The use of chemical fertilizers on lawns is becoming increasingly controversial, even creating tension among neighbors in many residential areas. The potential for nitrogen leaching from applied fertilizers to pollute drinking water and harm the environment is frequently reported by mass media. While many studies have shown turf to be an effective nitrogen filter, homeowners are still concerned about the use of fertilizers on their lawns and some even are exploring alternatives to traditional turf lawns. For example, The Florida Yards and Neighborhoods Program, a University of Florida Extension initiative, began in the 1990s promoting reduced turf use in favor of trees, shrubs and other plants that grow naturally in Florida. Conflicting reports about nitrogen leaching have left many homeowners and landscape professionals wondering what the appropriate landscape model should be for minimizing nitrogen pollution.
When applying fertilizer nitrogen to plants, your goal is to incorporate nitrogen into the plants that need it for growth or into the soil where the nitrogen can then remain available to the plants over time. Unfortunately, losses of applied fertilizer nitrogen to the atmosphere or through runoff and leaching generally occur as unintended consequences of fertilization. Nitrogen leaching is the result when mobile forms of nitrogen in soil drainage water are transported below the vegetation roots and ultimately find their way to groundwater or neighboring water bodies such as lakes, rivers and ponds. Environmental conditions favorable for nitrogen leaching include coarse-textured soils, abundant precipitation, saturated soils and warm temperatures. Vegetation demand and ability to acquire nitrogen over a given ground area also can strongly influence nitrogen leaching. As a result, the type of vegetation you choose to plant in lawns is an important consideration for reducing nitrogen pollution via leaching.
COMPARING LANDSCAPE MODELS
You should base the development of appropriate landscape models in part on scientific research. Recently, the University of Florida conducted a study comparing nitrogen pollution from newly established replicate residential landscapes. The main objective of the study was to compare fertilizer nitrogen leaching between a St. Augustinegrass landscape and an alternative landscape covered with eucalyptus mulch and a diverse collection of 12 different ornamental species including trees, shrubs and ground covers (e.g., Everglades palm, wax myrtle, firebush and trailing lantana). St. Augustinegrass is a warm-season moderate- to high-fertility turfgrass and is the most common lawn turf used in Florida. Many of the ornamental species were native or common to Florida. The hypothesis behind using native landscape materials is that they would require less applied fertilizer relative to turf because they grow naturally in an area. In addition, a multispecies design can possess a greater range of rooting depths, which could possibly scavenge nitrogen more effectively.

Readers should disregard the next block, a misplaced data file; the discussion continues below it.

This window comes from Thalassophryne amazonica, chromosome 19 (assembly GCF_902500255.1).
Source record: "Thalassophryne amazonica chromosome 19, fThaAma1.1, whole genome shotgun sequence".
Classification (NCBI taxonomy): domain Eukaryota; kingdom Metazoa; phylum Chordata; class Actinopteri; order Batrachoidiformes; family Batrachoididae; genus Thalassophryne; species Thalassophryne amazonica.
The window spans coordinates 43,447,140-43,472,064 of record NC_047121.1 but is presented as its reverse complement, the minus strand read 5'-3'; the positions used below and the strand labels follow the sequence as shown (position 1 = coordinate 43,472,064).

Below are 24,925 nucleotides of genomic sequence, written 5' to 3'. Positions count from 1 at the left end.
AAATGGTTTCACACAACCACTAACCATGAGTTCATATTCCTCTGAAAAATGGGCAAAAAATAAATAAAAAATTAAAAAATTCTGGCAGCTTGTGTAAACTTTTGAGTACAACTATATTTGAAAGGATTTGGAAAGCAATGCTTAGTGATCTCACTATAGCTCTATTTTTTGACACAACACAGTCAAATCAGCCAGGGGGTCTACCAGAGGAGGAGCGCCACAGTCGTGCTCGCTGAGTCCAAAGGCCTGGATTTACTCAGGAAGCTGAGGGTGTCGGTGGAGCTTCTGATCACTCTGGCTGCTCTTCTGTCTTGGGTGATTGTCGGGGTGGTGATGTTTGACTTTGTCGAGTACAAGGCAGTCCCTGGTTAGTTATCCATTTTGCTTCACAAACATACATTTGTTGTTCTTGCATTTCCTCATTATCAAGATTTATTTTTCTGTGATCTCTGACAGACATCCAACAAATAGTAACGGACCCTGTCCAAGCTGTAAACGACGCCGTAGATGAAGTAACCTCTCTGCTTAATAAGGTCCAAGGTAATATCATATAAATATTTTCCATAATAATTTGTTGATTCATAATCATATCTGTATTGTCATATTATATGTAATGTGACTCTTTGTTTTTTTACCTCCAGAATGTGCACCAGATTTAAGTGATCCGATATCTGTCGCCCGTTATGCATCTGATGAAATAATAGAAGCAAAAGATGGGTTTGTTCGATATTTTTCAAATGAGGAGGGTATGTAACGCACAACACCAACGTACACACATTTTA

Researchers established four plots (60 square yards) of each of the two landscape types used in the study were on a 10 percent slope of sandy soil approximately 30 inches deep. They used a conventional fertilization program on both landscapes as they applied 1 pound of Nitrogen/1,000 square feet to the turf in bimonthly applications and to the ornamentals every four months. The nitrogen sources were predominantly urea (58 percent) and sulfur-coated urea (38 percent) as part of a blended (N-P
Rainfall was seasonally abundant and often intense as 81 inches of rainfall were received during the 12-month study period in addition to 37 inches of applied irrigation on the turf and 34 inches on the ornamentals. We observed no significant runoff from either landscape, despite abundant precipitation. In contrast, we measured a substantial amount of soil drainage, especially following heavy rainfall events. In total, 82 inches of soil drainage was measured from the St. Augustinegrass and 88 inches from the ornamentals. Water use was initially greater by the turf, but no difference in water use was seen at the end of the study when the ornamental species had become better established and increased in size.